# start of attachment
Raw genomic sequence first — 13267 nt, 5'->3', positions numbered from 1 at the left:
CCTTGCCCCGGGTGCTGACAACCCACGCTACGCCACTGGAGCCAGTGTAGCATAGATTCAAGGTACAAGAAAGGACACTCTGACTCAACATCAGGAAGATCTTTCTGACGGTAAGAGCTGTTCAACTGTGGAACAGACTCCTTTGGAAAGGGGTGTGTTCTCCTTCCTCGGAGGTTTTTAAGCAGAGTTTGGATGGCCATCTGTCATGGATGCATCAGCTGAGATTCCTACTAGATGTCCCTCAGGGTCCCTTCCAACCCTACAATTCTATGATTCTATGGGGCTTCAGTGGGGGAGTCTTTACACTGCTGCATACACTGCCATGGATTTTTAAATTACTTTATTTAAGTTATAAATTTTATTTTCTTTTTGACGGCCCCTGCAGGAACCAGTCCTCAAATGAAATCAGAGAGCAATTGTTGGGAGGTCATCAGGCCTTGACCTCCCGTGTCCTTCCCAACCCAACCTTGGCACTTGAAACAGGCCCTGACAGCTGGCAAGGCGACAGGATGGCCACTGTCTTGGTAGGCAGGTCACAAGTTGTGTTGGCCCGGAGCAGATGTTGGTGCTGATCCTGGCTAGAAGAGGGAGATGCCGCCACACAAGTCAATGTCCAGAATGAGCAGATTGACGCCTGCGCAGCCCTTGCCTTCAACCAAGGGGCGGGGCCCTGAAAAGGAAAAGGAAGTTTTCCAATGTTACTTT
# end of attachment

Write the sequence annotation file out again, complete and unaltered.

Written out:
Raw genomic sequence first — 13267 nt, 5'->3', positions numbered from 1 at the left:
CCTTGCCCCGGGTGCTGACAACCCACGCTACGCCACTGGAGCCAGTGTAGCATAGATTCAAGGTACAAGAAAGGACACTCTGACTCAACATCAGGAAGATCTTTCTGACGGTAAGAGCTGTTCAACTGTGGAACAGACTCCTTTGGAAAGGGGTGTGTTCTCCTTCCTCGGAGGTTTTTAAGCAGAGTTTGGATGGCCATCTGTCATGGATGCATCAGCTGAGATTCCTACTAGATGTCCCTCAGGGTCCCTTCCAACCCTACAATTCTATGATTCTATGGGGCTTCAGTGGGGGAGTCTTTACACTGCTGCATACACTGCCATGGATTTTTAAATTACTTTATTTAAGTTATAAATTTTATTTTCTTTTTGACGGCCCCTGCAGGAACCAGTCCTCAAATGAAATCAGAGAGCAATTGTTGGGAGGTCATCAGGCCTTGACCTCCCGTGTCCTTCCCAACCCAACCTTGGCACTTGAAACAGGCCCTGACAGCTGGCAAGGCGACAGGATGGCCACTGTCTTGGTAGGCAGGTCACAAGTTGTGTTGGCCCGGAGCAGATGTTGGTGCTGATCCTGGCTAGAAGAGGGAGATGCCGCCACACAAGTCAATGTCCAGAATGAGCAGATTGACGCCTGCGCAGCCCTTGCCTTCAACCAAGGGGCGGGGCCCTGAAAAGGAAAAGGAAGTTTTCCAATGTTACTTT